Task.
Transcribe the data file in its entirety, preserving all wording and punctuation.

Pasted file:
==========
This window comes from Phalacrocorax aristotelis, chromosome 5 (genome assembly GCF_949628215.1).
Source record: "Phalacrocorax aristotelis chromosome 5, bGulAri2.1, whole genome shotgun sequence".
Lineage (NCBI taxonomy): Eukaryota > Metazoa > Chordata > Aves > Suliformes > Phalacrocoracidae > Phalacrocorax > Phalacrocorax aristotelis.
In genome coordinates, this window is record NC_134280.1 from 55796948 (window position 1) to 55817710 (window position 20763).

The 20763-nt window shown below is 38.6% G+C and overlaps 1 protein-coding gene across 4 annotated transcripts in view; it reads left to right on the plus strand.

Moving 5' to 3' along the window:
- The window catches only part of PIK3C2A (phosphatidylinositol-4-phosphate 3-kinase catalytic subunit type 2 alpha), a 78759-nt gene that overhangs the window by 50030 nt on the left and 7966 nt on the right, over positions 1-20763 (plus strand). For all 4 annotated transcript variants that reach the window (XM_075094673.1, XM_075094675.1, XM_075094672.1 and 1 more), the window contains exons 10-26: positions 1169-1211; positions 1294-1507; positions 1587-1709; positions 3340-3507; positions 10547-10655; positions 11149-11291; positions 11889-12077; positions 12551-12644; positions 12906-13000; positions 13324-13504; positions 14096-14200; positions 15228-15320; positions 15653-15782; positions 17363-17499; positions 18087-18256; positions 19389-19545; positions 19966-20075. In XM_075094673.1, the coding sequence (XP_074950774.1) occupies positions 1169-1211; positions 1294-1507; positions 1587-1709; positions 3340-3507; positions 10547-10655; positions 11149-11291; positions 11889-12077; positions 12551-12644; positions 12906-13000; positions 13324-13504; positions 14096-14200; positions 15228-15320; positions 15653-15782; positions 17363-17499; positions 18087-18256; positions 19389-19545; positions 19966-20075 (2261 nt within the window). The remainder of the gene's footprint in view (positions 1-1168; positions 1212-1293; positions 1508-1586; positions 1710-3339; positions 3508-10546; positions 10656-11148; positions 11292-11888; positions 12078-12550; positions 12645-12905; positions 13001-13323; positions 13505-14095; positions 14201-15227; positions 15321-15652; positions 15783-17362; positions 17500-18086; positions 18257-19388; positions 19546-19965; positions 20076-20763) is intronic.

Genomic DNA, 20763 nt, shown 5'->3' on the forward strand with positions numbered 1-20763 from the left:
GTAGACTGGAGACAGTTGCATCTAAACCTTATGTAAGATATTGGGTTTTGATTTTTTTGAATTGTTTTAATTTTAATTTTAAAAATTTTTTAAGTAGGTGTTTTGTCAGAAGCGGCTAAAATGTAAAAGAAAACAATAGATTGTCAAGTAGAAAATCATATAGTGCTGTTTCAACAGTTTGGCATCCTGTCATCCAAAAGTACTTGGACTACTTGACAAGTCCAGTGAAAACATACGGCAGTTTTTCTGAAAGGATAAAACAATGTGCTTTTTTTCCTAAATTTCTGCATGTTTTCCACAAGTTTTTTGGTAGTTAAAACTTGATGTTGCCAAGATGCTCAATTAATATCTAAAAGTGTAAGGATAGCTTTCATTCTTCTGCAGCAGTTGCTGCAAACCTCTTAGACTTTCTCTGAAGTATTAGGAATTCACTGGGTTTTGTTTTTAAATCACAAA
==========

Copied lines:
This window comes from Phalacrocorax aristotelis, chromosome 5 (genome assembly GCF_949628215.1).
Source record: "Phalacrocorax aristotelis chromosome 5, bGulAri2.1, whole genome shotgun sequence".
Lineage (NCBI taxonomy): Eukaryota > Metazoa > Chordata > Aves > Suliformes > Phalacrocoracidae > Phalacrocorax > Phalacrocorax aristotelis.
In genome coordinates, this window is record NC_134280.1 from 55796948 (window position 1) to 55817710 (window position 20763).

The 20763-nt window shown below is 38.6% G+C and overlaps 1 protein-coding gene across 4 annotated transcripts in view; it reads left to right on the plus strand.

Moving 5' to 3' along the window:
- The window catches only part of PIK3C2A (phosphatidylinositol-4-phosphate 3-kinase catalytic subunit type 2 alpha), a 78759-nt gene that overhangs the window by 50030 nt on the left and 7966 nt on the right, over positions 1-20763 (plus strand). For all 4 annotated transcript variants that reach the window (XM_075094673.1, XM_075094675.1, XM_075094672.1 and 1 more), the window contains exons 10-26: positions 1169-1211; positions 1294-1507; positions 1587-1709; positions 3340-3507; positions 10547-10655; positions 11149-11291; positions 11889-12077; positions 12551-12644; positions 12906-13000; positions 13324-13504; positions 14096-14200; positions 15228-15320; positions 15653-15782; positions 17363-17499; positions 18087-18256; positions 19389-19545; positions 19966-20075. In XM_075094673.1, the coding sequence (XP_074950774.1) occupies positions 1169-1211; positions 1294-1507; positions 1587-1709; positions 3340-3507; positions 10547-10655; positions 11149-11291; positions 11889-12077; positions 12551-12644; positions 12906-13000; positions 13324-13504; positions 14096-14200; positions 15228-15320; positions 15653-15782; positions 17363-17499; positions 18087-18256; positions 19389-19545; positions 19966-20075 (2261 nt within the window). The remainder of the gene's footprint in view (positions 1-1168; positions 1212-1293; positions 1508-1586; positions 1710-3339; positions 3508-10546; positions 10656-11148; positions 11292-11888; positions 12078-12550; positions 12645-12905; positions 13001-13323; positions 13505-14095; positions 14201-15227; positions 15321-15652; positions 15783-17362; positions 17500-18086; positions 18257-19388; positions 19546-19965; positions 20076-20763) is intronic.

Genomic DNA, 20763 nt, shown 5'->3' on the forward strand with positions numbered 1-20763 from the left:
GTAGACTGGAGACAGTTGCATCTAAACCTTATGTAAGATATTGGGTTTTGATTTTTTTGAATTGTTTTAATTTTAATTTTAAAAATTTTTTAAGTAGGTGTTTTGTCAGAAGCGGCTAAAATGTAAAAGAAAACAATAGATTGTCAAGTAGAAAATCATATAGTGCTGTTTCAACAGTTTGGCATCCTGTCATCCAAAAGTACTTGGACTACTTGACAAGTCCAGTGAAAACATACGGCAGTTTTTCTGAAAGGATAAAACAATGTGCTTTTTTTCCTAAATTTCTGCATGTTTTCCACAAGTTTTTTGGTAGTTAAAACTTGATGTTGCCAAGATGCTCAATTAATATCTAAAAGTGTAAGGATAGCTTTCATTCTTCTGCAGCAGTTGCTGCAAACCTCTTAGACTTTCTCTGAAGTATTAGGAATTCACTGGGTTTTGTTTTTAAATCACAAA